For Bradie James, breast cancer hits home

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Bradie James (53) sports pink breast cancer awareness gear while making a tackle.

Bradie James' first concern when he thought his football career might be over last spring was not what he would do next, how he would survive without the game he loved or, like some athletes in a similar situation, how he would maintain a lifestyle to which he had grown accustomed.

No, his first thought was the women.

"There was more to it than just me playing ball or not playing anymore," James said.

Playing football had definitely given me the resources to be able to help so many people outside of myself and my family.
Bradie James, Texans linebacker

After the Dallas Cowboys elected to let the nine-year veteran linebacker go when his contract expired, he hooked on with the Texans, signing a one-year deal. But even playing for a 5-1 team with the 10th-best defense in the NFL is only a part of the equation for James.

James' Foundation 56 has helped thousands of women receive mammograms who might not otherwise have be able to afford them. Many more have received treatment through the Bradie James Breast Cancer Resource Center at Methodist Dallas Medical Center. It provides patients with prosthetics, scarves, hats, wigs, space for support groups to meet, books, videos and computers to help in education about the disease.

"When I saw the end was coming in Dallas, it was abrupt," he said. "Playing football had definitely given me the resources to be able to help so many people outside of myself and my family and I didn't know where those resources would come from. Just to be able to affect people in such a positive way and to see the response of women drawn to what we were able to put in place, was so much more than I had ever anticipated."

"His affiliation with the hospital was because of the loss of his mother, so he flipped it and made it something beautiful so other women could benefit," said Nancy Banfield, 61, of Dallas, who said she has taken advantage of the support groups, free transportation to treatments and the friendship of James to keep her battling through the Stage IV diagnosis she received in August 2010.

"Because of chemo, I have neuropathy [a painful and disabling condition] in my fingers and toes, but through [James' foundation], I learned to make different kinds of crafts," Banfield said. "It is something that literally pulled me out of the darkness and into the light. By going and doing this, that was the very first breakout as far as me getting out of the house two years after being diagnosed."

The foundation was conceived, James said, while he was still in college at LSU. While mourning the death of his father, Bradie Sr., from kidney disease and -- just three months later -- his mother, Etta, from breast cancer, James said he was searching for a reason to persevere.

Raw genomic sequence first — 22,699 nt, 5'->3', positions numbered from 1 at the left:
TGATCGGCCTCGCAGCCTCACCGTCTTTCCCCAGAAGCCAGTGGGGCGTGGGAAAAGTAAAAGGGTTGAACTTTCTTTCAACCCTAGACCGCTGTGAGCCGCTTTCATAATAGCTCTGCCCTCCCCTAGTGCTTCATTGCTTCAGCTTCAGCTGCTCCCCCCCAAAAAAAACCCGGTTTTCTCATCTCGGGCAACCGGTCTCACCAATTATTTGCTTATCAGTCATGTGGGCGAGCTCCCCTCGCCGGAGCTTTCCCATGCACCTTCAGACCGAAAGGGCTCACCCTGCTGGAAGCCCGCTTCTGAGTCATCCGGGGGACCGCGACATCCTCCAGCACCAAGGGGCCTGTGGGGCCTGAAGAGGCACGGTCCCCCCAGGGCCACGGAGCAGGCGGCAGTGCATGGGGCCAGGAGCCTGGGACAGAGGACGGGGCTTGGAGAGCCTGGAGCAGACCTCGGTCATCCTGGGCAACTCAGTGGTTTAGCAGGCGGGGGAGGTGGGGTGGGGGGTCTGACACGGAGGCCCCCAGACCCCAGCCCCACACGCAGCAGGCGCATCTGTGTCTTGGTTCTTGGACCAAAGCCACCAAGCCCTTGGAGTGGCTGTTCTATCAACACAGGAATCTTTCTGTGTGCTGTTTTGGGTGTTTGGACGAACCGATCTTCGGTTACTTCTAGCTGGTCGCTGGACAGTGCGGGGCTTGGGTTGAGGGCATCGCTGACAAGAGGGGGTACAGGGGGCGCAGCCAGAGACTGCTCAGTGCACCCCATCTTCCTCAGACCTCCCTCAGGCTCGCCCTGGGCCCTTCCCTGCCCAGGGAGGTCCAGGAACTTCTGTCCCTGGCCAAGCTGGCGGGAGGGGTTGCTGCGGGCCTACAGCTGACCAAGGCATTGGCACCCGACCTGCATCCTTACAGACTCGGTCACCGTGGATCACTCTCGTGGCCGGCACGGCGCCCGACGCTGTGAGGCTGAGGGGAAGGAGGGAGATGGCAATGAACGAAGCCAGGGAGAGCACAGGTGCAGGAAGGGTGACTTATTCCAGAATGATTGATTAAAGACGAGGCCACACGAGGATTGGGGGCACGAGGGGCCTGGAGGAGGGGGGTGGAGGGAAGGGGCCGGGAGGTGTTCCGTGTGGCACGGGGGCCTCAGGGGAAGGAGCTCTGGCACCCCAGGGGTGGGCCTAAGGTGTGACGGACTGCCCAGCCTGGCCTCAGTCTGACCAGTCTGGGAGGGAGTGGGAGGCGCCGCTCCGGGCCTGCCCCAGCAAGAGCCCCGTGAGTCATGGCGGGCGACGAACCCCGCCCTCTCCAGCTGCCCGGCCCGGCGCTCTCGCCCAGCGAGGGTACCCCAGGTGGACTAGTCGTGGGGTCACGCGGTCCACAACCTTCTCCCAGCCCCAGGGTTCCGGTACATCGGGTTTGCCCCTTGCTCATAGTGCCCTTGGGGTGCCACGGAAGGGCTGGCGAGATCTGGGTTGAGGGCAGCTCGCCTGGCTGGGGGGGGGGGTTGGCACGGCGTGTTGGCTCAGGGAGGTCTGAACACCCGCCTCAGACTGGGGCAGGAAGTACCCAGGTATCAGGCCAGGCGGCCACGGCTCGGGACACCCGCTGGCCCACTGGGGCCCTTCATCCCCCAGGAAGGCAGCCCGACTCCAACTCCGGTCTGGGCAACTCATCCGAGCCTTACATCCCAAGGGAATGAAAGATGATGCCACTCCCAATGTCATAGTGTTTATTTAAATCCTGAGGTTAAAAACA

"I would ask God what my purpose was," James recalled. "I had a passion for football. And when I aligned my foundation with my passion, it just took off and we were saving people's lives."

It was his mother's death at 53 that was particularly heartbreaking because she opted to let her health insurance lapse in order to pay for her husband's kidney treatment.

"That's exactly the motivation and inspiration behind this," he said. "If my mom would have had this program, not only would she be here but my whole family would have been more aware and more prepared. But that's what you often find. Women don't want to be a burden on other people. If she had some of these resources available, it helps everybody because it doesn't just affect that person, it affects the whole family."

James started researching breast cancer in college and in his second year in the league, started his foundation. As he described it, "I just tried filling in the gaps. I talked to different oncologists, nurses, radiologists, breast cancer survivors, trying to get as much information as I could and then just bridging those gaps that were there."

The "gaps," as James called them, were more like gaping holes in the system that left women without the necessary resources -- namely health insurance -- facing grim, sometimes hopeless futures.

"Some people donate money and that's it, and that's fine," James said. "With me, it almost became a double-whammy. Because I'm a football player, [groups] wanted to use my celebrity for their gain and that would tick me off to the nth degree. It would tear me up."

James emphasized his foundation is not a 501(c)3, a charity the IRS has qualified for tax-exempt status. "We're an independent foundation," he said. "Instead of paying all these other people like lawyers and accountants, these are resources I could be giving to people.

"My thing was always about action. I didn't want to sit back like other people with foundations out there. I wanted to make sure I got in and affected people positively. As long as I have some money in my pocket, there are going to be some mammograms going on."

James said his long-term vision for the foundation is to continue to gather partners "who really believe in what we're doing. I want to be able to have a mobile unit in every major city in America and more than the cities, the outskirts, because major cities have resources. It's the little provinces, the little districts that don't have the resources needed and that's my goal, to get a traveling mammogram unit, tour the country and make it happen."

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